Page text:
Environmental Health News

What's Working

  • Garden Mosaics projects promote science education while connecting young and old people as they work together in local gardens.
  • Hope Meadows is a planned inter-generational community containing foster and adoptive parents, children, and senior citizens
  • In August 2002, the Los Angeles Unified School District (LAUSD) Board voted to ban soft drinks from all of the district’s schools

#569 - Trends In Corporate Accountability -- WW III, Pt. 3, 22-Oct-1997

Most people want the same things:

** better education for their children;

** good health, especially for their children;

** a better environment (broadly defined to include housing,
recreation, and transportation, in addition to clean air, water, and

** safer communities;

** more economic security;

** stronger families and family support;

** less government regulation and smaller government;

** fewer taxes;

** more local control.

Yet the American economic and political systems are not delivering most
of these things to most people:

** Many school systems are deteriorating, public library budgets are
being cut, and TV is "dumbing down" both adults and children: by the
time they are 18, American children have been in school 11,000 hours
but have spent 15,000 to 18,000 hours in front of a TV set;

** By many measures, children's health is declining --cancers are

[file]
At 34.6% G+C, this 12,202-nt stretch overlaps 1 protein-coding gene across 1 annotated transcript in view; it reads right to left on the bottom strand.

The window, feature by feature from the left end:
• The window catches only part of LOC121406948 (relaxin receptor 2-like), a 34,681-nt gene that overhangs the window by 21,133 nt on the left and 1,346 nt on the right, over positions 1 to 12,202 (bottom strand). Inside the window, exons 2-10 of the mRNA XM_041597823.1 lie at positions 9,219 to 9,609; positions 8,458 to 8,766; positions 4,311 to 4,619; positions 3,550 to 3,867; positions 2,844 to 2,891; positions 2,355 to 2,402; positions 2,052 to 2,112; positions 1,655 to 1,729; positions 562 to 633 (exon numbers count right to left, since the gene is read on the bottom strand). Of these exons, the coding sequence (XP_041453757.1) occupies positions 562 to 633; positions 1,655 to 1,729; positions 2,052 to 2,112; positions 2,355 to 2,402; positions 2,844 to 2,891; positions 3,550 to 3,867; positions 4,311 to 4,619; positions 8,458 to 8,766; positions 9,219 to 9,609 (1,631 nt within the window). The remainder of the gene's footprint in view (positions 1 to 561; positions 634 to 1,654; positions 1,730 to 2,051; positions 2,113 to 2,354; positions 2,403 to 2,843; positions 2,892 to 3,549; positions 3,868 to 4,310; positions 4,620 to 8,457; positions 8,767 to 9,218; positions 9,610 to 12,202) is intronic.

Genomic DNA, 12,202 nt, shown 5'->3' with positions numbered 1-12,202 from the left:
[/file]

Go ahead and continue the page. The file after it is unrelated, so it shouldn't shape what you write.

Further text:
increasing, and so are diabetes, asthma, infectious diseases, excessive
weight, and attention deficits, to name only the most obvious problems.

** Overall, as we have documented again and again, the environment is
tending to get worse in many respects despite the relentless barrage of
corporate "greenwash" claiming the contrary in the media;

** Many communities aren't safe and many more are not perceived as safe
(thanks to the media's obsession with murder and mayhem in the local

** Most people are less well-off AND less secure today than they were
20 years ago (see REHW #567);

** Families are having a hard time because so many family members are
working and the children are therefore somewhat neglected; spare time
is shrinking; people are demoralized and stressed out by their lives
outside the home so to numb themselves they allow TV to dominate their
living rooms; elder care is a growing dilemma for most families; debt
is growing; for many, retirement is a fading hope;

** Government IS getting smaller but not always in ways that help most
people --for example, the Internal Revenue Service IS getting smaller
but this just means more wealthy tax evaders are going unpunished;
environment, health and social service agencies are facing budget cuts
while public subsidies to corporate polluters are holding steady or

** Taxes have been mounting for the middle class and the working poor
while corporations and the rich are paying less of their fair share;

** And, finally, Congress SAYS it is giving more control to people at
the local level while the REAL direction is to "globalize" decision-
making, which means transferring control from local citizens to
transnational corporations that answer to no one.